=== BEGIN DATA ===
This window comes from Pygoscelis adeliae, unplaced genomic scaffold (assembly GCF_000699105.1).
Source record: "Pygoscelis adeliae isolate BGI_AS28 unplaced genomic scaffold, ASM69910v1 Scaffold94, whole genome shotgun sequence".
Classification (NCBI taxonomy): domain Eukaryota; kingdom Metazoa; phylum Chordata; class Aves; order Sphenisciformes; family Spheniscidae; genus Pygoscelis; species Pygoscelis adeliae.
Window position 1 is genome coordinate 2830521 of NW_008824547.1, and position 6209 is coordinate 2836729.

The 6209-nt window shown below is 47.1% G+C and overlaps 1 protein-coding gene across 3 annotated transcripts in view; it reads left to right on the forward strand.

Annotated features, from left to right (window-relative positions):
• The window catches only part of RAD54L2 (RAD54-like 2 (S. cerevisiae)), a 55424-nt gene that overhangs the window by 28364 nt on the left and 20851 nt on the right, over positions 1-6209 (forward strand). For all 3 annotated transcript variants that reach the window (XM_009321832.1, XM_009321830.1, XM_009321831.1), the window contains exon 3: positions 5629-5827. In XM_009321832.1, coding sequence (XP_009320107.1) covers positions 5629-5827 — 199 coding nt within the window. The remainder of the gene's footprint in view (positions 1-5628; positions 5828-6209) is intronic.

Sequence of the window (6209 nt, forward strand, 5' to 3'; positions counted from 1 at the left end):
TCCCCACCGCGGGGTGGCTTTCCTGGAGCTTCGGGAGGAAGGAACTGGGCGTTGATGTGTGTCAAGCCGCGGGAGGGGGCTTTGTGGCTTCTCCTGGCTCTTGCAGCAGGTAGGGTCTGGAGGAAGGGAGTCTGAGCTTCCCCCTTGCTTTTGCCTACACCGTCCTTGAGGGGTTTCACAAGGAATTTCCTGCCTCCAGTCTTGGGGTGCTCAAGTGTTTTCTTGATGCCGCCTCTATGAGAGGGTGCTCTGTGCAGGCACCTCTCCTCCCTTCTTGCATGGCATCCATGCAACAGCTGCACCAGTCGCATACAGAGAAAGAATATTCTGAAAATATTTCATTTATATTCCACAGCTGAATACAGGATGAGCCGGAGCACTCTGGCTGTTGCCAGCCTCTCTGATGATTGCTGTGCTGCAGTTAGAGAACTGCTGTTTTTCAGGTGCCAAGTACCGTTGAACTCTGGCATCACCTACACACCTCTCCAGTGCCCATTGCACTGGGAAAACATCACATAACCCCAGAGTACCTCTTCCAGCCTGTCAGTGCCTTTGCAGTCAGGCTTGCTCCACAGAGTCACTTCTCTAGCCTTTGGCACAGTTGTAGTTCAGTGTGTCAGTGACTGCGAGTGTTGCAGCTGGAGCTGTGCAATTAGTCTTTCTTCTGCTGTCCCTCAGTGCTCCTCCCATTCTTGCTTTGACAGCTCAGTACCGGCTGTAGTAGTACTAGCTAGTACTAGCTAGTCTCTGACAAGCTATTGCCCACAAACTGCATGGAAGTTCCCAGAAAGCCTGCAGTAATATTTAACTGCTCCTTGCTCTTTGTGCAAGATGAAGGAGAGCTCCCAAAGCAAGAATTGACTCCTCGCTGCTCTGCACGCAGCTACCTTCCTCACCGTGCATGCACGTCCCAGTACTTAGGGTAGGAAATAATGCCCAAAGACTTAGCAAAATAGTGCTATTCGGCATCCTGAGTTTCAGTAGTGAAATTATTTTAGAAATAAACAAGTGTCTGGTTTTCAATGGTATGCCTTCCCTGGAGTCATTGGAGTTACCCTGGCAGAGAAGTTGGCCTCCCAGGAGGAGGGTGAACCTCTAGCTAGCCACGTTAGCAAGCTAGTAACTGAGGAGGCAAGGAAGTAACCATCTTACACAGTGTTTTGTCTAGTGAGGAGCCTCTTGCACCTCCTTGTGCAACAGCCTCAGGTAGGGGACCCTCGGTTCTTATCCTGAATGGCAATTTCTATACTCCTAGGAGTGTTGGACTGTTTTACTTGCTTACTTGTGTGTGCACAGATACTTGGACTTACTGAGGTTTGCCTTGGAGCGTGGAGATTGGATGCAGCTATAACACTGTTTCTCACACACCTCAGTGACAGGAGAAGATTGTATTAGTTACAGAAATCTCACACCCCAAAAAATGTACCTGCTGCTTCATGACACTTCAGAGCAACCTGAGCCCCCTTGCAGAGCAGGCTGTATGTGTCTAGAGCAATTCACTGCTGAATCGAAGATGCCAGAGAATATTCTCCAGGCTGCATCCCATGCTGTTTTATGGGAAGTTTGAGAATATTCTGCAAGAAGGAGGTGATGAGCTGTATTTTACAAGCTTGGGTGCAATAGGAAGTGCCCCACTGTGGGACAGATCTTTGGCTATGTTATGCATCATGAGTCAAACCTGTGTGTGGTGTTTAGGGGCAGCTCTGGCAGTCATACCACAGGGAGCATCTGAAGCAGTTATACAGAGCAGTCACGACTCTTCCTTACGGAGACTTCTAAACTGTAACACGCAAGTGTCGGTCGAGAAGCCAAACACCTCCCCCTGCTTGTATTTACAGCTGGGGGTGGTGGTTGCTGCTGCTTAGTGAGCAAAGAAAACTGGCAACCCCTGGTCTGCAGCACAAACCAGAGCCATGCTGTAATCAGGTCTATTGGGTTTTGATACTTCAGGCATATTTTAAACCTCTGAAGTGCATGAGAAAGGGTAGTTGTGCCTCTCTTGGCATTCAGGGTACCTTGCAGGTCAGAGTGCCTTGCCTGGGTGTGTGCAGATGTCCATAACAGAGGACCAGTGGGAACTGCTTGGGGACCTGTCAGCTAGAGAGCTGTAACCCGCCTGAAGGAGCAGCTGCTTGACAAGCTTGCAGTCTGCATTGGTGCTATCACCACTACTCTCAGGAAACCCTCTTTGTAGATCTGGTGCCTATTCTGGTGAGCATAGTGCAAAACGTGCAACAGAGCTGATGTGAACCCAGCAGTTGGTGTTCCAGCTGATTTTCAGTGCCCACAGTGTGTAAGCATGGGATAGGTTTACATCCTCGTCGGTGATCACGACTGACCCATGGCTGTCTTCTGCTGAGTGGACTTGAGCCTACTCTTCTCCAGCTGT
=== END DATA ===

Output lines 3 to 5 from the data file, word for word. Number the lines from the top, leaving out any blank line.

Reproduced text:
Classification (NCBI taxonomy): domain Eukaryota; kingdom Metazoa; phylum Chordata; class Aves; order Sphenisciformes; family Spheniscidae; genus Pygoscelis; species Pygoscelis adeliae.
Window position 1 is genome coordinate 2830521 of NW_008824547.1, and position 6209 is coordinate 2836729.

The 6209-nt window shown below is 47.1% G+C and overlaps 1 protein-coding gene across 3 annotated transcripts in view; it reads left to right on the forward strand.